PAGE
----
This is Scorchy’s friend & blog sister Kathi. Today is Scorchy’s birthday. Yes, her birthday really is on Valentine’s Day, a day that will be forever bittersweet, because exactly three months ago, on November 14, 2017, Scorchy died of metastatic breast cancer. Last year was a wretched year for our friend, a year that included falls, pressure sores, hospitalizations, infections, delirium, hospice care, and several occasions when she appeared to be near death, only to pull back from the brink. But although Scorchy managed to elude death a number of times, she knew she couldn’t keep it at bay forever. And when she was lucid, she knew she had to plan for the end while she could. Part of that plan was to draft a few last blog posts. And then to ask me if I would post them for her if she didn’t get a chance to do it herself. This is one of them, drafted as near as I can tell in October, 2017, describing an incident that took place in late September, when finally, she got her hair washed by the nurses at the hospice facility, albeit in a somewhat unconventional manner.
“Darlin’, give me a head with hair, long beautiful hair
Shining, gleaming, steaming, flaxen, waxen
Give me down to there hair, shoulder length or longer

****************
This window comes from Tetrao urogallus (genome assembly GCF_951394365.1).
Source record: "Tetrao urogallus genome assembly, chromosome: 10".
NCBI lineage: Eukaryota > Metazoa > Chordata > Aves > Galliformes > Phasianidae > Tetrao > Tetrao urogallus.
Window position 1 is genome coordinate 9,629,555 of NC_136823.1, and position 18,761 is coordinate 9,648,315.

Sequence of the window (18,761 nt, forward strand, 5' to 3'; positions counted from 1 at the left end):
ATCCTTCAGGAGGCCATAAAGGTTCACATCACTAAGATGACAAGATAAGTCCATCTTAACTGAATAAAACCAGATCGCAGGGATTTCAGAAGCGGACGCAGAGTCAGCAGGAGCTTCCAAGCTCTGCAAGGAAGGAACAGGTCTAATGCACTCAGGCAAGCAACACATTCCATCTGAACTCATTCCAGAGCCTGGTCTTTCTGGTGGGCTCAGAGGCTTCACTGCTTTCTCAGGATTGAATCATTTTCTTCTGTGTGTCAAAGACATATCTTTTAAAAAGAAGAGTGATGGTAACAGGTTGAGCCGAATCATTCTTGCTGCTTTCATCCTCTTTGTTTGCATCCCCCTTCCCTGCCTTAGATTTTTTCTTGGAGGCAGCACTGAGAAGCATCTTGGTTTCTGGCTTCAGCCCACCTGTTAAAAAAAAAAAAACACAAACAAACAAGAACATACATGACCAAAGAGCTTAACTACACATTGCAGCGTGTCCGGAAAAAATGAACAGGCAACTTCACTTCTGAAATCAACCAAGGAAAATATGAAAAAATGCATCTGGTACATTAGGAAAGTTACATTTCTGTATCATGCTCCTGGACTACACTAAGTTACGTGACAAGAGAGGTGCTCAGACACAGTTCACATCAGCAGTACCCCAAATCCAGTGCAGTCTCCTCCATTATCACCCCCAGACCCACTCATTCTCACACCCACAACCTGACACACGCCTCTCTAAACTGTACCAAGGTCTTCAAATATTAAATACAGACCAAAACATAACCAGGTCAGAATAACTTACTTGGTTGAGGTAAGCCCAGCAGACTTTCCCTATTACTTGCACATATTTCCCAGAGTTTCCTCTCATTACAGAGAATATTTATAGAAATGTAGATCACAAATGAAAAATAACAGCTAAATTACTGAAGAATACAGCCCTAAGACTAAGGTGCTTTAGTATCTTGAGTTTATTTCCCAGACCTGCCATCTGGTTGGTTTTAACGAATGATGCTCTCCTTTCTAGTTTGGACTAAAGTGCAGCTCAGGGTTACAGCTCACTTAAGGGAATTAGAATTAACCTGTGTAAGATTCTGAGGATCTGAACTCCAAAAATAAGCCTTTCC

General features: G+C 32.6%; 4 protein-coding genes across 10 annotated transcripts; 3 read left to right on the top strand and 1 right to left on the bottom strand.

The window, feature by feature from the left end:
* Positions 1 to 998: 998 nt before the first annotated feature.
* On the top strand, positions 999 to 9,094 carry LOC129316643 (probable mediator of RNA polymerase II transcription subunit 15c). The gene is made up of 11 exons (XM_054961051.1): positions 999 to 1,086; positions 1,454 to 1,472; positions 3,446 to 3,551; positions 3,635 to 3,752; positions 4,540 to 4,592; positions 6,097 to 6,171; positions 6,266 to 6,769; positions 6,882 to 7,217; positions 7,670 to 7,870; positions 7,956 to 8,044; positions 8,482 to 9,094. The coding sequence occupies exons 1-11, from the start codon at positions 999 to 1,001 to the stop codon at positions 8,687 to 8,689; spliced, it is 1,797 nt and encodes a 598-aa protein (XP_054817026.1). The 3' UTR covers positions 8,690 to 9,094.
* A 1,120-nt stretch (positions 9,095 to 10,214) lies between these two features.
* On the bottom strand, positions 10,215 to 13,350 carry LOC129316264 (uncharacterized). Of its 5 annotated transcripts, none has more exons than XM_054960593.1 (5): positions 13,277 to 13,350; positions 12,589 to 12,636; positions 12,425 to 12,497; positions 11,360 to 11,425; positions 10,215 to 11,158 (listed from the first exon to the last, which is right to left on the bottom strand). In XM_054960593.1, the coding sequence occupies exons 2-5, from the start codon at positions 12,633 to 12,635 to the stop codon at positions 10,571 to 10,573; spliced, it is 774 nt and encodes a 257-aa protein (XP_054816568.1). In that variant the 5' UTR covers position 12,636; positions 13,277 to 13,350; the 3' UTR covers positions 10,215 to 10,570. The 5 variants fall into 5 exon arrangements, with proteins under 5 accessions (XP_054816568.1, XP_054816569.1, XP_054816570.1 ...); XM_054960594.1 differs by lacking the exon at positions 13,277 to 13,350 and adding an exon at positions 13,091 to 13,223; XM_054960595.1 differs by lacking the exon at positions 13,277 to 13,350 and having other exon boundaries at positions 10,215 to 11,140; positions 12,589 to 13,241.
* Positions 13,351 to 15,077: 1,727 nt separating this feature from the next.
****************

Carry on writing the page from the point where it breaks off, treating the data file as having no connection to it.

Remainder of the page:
Here, baby, there, momma, everywhere, daddy, daddy
Hair, hair, hair, hair, hair, hair, hair, hair
Flow it, show it, long as God can grow it, my hair”
— lyrics from the title song for ‘Hair,’ the musical
There is nothing quite so precious as clean hair that is cut well. Since I had been in the hospital since late February, 2017, I hadn’t had a clean head. I couldn’t afford to care, and was happy when I finally had the chance only three weeks ago to have it washed. Then last weekend my friend’s stylist came and cut it.
Happy as a clam, I am.
It is very hard to maintain good hygiene while in the in hospital. Especially when you can’t shower. My hair is washed in a bed pan which is pretty classy, but at least it’s clean, right?
Being in a place like hospice is very strange. Existentially it’s strange because there is no conscious recollection of what happened to me. Is that what the end of life is? Do you just pull the plug and go away? Is there some level of consciousness that is maintained somewhere? What does it all mean? All of these are questions on the continuum of life that can’t be easily answered, but with which we grapple on an almost daily basis.
I was informed that I had days to live. Some said hours. HOURS! Clearly I was having nothing to do with that timeline. I was going out on my terms.
With clean hair!